When it comes to social media, there’s no shortage of metrics that you can monitor to determine whether or not your efforts are successful. It’s easy to get buried in the maze of data trying to make heads or tails of it all. Stare at it too long and you’re liable to bang your head against your desk a few times.
Or run for political office.
But in the midst of all that data, there are three metrics that you may not be paying (enough) attention to:
Social media has always been a great place to connect with your customers and provide customer service. However, it’s becoming increasingly important to monitor social media for positive and negative brand mentions. The last thing you want is your brand being drug through the mud on social media, but you also really want to find positive brand mentions and connect with your brand ambassadors.
Tracking the positive, neutral and negative mentions of your brand can help you gauge the connection consumers have with your brand. Are they ready to throw you to wolves, feel “meh,” or are they singing your praises from the rooftop?
We’ve tested a lot of tools to track brand mentions and their sentiment. Our favorite is Mention. It seems to pick up the most mentions out of the tools we’ve tried and it’s trainable. It learns what you are looking for, so over time the brand mentions it picks get more relevant. A good comparison is how the Pandora music app learns what you like as you click the thumbs up or thumbs down on songs.
2. Follower Engagement
Measuring the engagement rate of your followers gives you an idea of how well you are connecting with your audience. Most followers are passive in that they may read your updates, look at your photos or watch your videos, but that’s about it. Engagement is when they actually respond to you.
As much as you want to grow your followers, engagement tells you whether or not you are truly making a connection with your audience. The higher your engagement, the better job you are doing, and the greater opportunity you have for drawing new and returning customers back into the fold. Also, as more social networks use algorithms to determine what content users see from brands, engagement is a key metric in getting your content in front of more of your followers.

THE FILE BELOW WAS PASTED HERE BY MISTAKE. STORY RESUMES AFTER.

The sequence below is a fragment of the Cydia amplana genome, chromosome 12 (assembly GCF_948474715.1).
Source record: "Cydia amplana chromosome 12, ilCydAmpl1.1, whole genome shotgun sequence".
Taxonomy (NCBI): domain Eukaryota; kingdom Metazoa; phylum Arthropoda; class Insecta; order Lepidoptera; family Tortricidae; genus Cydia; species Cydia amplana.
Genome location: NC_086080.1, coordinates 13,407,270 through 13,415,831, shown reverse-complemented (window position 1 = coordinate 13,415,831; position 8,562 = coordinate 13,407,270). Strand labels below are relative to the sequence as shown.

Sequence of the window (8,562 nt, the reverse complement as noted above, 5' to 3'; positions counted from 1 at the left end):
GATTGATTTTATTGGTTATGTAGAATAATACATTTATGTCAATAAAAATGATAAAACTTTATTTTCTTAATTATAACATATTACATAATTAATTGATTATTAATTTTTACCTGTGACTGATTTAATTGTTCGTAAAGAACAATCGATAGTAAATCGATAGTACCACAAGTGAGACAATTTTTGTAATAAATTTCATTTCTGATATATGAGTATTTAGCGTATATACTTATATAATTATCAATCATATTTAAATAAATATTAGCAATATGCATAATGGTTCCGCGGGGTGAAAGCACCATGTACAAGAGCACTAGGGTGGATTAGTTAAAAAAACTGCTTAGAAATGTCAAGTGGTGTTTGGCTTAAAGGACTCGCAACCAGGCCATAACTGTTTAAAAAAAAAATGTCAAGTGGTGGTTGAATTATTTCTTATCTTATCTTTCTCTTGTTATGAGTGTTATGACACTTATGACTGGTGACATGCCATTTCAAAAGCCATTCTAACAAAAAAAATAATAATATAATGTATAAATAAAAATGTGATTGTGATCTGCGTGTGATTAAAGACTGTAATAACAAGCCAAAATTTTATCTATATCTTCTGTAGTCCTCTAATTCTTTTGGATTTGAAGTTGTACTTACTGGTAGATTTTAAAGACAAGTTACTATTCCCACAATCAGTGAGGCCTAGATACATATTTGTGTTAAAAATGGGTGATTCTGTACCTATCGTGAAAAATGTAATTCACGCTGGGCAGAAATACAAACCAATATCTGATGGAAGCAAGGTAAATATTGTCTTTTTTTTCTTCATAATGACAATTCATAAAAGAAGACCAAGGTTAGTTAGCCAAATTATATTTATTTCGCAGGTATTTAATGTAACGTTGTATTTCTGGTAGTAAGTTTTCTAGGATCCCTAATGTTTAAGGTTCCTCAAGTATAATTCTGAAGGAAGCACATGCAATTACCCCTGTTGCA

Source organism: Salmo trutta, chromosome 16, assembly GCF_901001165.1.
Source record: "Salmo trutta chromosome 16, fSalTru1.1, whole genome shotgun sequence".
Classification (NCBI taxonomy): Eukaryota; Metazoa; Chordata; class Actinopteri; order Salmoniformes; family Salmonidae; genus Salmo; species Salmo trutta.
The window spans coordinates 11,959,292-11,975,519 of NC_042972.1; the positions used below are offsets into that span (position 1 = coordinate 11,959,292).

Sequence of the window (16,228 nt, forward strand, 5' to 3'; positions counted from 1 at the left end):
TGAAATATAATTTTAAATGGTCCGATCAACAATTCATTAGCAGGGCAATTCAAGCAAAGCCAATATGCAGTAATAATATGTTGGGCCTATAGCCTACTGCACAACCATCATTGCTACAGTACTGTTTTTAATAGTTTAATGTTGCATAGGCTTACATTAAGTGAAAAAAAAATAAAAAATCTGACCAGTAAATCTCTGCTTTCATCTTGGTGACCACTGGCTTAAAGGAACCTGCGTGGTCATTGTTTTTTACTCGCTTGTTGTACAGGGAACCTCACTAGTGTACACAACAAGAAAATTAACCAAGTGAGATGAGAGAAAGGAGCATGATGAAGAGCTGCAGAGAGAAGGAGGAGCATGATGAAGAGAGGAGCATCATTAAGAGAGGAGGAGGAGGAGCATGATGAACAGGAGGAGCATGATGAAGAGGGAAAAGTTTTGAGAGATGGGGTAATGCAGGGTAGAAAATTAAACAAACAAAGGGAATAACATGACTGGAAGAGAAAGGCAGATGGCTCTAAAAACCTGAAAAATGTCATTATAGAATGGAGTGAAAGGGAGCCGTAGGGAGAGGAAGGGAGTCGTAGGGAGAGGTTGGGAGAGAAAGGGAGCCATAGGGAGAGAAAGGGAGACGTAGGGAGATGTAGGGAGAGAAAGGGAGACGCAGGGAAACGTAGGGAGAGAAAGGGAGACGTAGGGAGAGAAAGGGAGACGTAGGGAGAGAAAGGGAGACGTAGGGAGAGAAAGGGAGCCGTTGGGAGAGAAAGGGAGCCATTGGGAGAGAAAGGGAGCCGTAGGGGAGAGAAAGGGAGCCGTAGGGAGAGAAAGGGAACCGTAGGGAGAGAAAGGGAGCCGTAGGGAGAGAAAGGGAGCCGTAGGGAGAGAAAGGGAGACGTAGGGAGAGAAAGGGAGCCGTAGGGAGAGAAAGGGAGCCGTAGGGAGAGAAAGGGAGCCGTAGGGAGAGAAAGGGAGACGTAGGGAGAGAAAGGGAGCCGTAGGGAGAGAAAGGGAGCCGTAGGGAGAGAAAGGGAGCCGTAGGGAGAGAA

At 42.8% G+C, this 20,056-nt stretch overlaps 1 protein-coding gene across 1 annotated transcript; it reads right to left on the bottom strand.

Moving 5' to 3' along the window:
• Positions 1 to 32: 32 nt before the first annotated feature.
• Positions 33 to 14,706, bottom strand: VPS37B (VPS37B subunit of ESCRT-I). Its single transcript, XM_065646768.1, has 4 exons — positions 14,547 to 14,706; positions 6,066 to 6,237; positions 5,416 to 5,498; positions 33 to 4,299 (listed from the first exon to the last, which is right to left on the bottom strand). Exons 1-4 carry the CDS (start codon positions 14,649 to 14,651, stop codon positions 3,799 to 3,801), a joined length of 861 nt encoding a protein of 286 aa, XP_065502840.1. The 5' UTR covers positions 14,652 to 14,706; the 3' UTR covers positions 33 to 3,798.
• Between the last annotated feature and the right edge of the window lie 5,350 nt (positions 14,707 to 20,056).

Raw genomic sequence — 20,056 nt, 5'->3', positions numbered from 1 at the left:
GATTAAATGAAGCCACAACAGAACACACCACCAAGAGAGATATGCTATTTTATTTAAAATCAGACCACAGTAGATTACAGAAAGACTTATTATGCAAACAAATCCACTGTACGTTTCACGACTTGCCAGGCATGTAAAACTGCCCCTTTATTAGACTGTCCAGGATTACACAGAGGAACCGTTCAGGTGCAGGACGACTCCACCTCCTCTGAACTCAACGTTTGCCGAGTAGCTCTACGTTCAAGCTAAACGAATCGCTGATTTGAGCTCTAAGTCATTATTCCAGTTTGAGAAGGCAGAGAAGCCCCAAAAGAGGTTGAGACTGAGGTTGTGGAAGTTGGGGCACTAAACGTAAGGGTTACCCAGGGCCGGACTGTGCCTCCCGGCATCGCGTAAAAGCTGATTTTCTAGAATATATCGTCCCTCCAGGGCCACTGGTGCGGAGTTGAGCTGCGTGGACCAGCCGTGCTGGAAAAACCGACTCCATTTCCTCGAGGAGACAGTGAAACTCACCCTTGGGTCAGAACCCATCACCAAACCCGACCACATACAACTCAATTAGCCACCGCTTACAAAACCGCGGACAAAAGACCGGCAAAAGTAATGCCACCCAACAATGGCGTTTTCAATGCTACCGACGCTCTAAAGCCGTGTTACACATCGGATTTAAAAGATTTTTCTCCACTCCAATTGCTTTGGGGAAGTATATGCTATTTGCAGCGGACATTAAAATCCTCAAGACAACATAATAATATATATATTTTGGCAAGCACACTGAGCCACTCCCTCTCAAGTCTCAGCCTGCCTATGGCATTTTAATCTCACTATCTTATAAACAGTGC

Low engagement rates can be the symptom of many things, but ultimately you’re just not making a strong connection. You’re missing the mark in developing a relationship with your audience that can be instrumental in driving new businesses and brand loyalty. At the end of the day 100 engaged, loyal followers are better than 1,000 unengaged followers.
Rather than focusing on raw numbers of shares, comments, likes, etc., a better engagement metric to focus on is relative engagement. You may have received 100 comments per post on average, while a competitor may only receive an average of 50 comments per post. But what if you have 10,000 followers and the competitor has 2,500? Relative to the number of followers, your competitor’s posts are actually performing better than yours.
We’re big fans of TrueSocialMetrics.com which will automatically track and calculate your relative engagement metrics and allow you to compare to those of your competitors.
3. The Mystery Metric
When it comes to your third monster metric, we have to pull out our old favorite phrase: “It depends.” There are so many variables when it comes to online marketing and individual businesses, that every situation is unique. Your most important monster metric is going to depend on your metrics and goals.
If you’re running a large promotion on social media with the goal of increasing email subscribers, should you be worried about how many followers you have? No. For that time period, the metric that matters most is the conversion rate of users seeing your promotions and signing up for your email list.
If you’re a local public health organization, your main goal may be getting health information out in front of as many people in your community as possible. So for you, the most important metrics might be reach, impressions or click-throughs to your website for more information.
Every business is different, and the most important metric is the metric that measures your most important goal.
What about all the other metrics?
You may not need to put aside the social media metrics you’re currently looking at, but you absolutely need to make room for the three mentioned above. While most other social media metrics can provide useful information, not all of it is actionable. Focus on a few monster metrics, and don’t get side-tracked by how many likes or followers you have. If you’re accomplishing your goals and engaging with the customer, likes and follows will be a natural bi-product.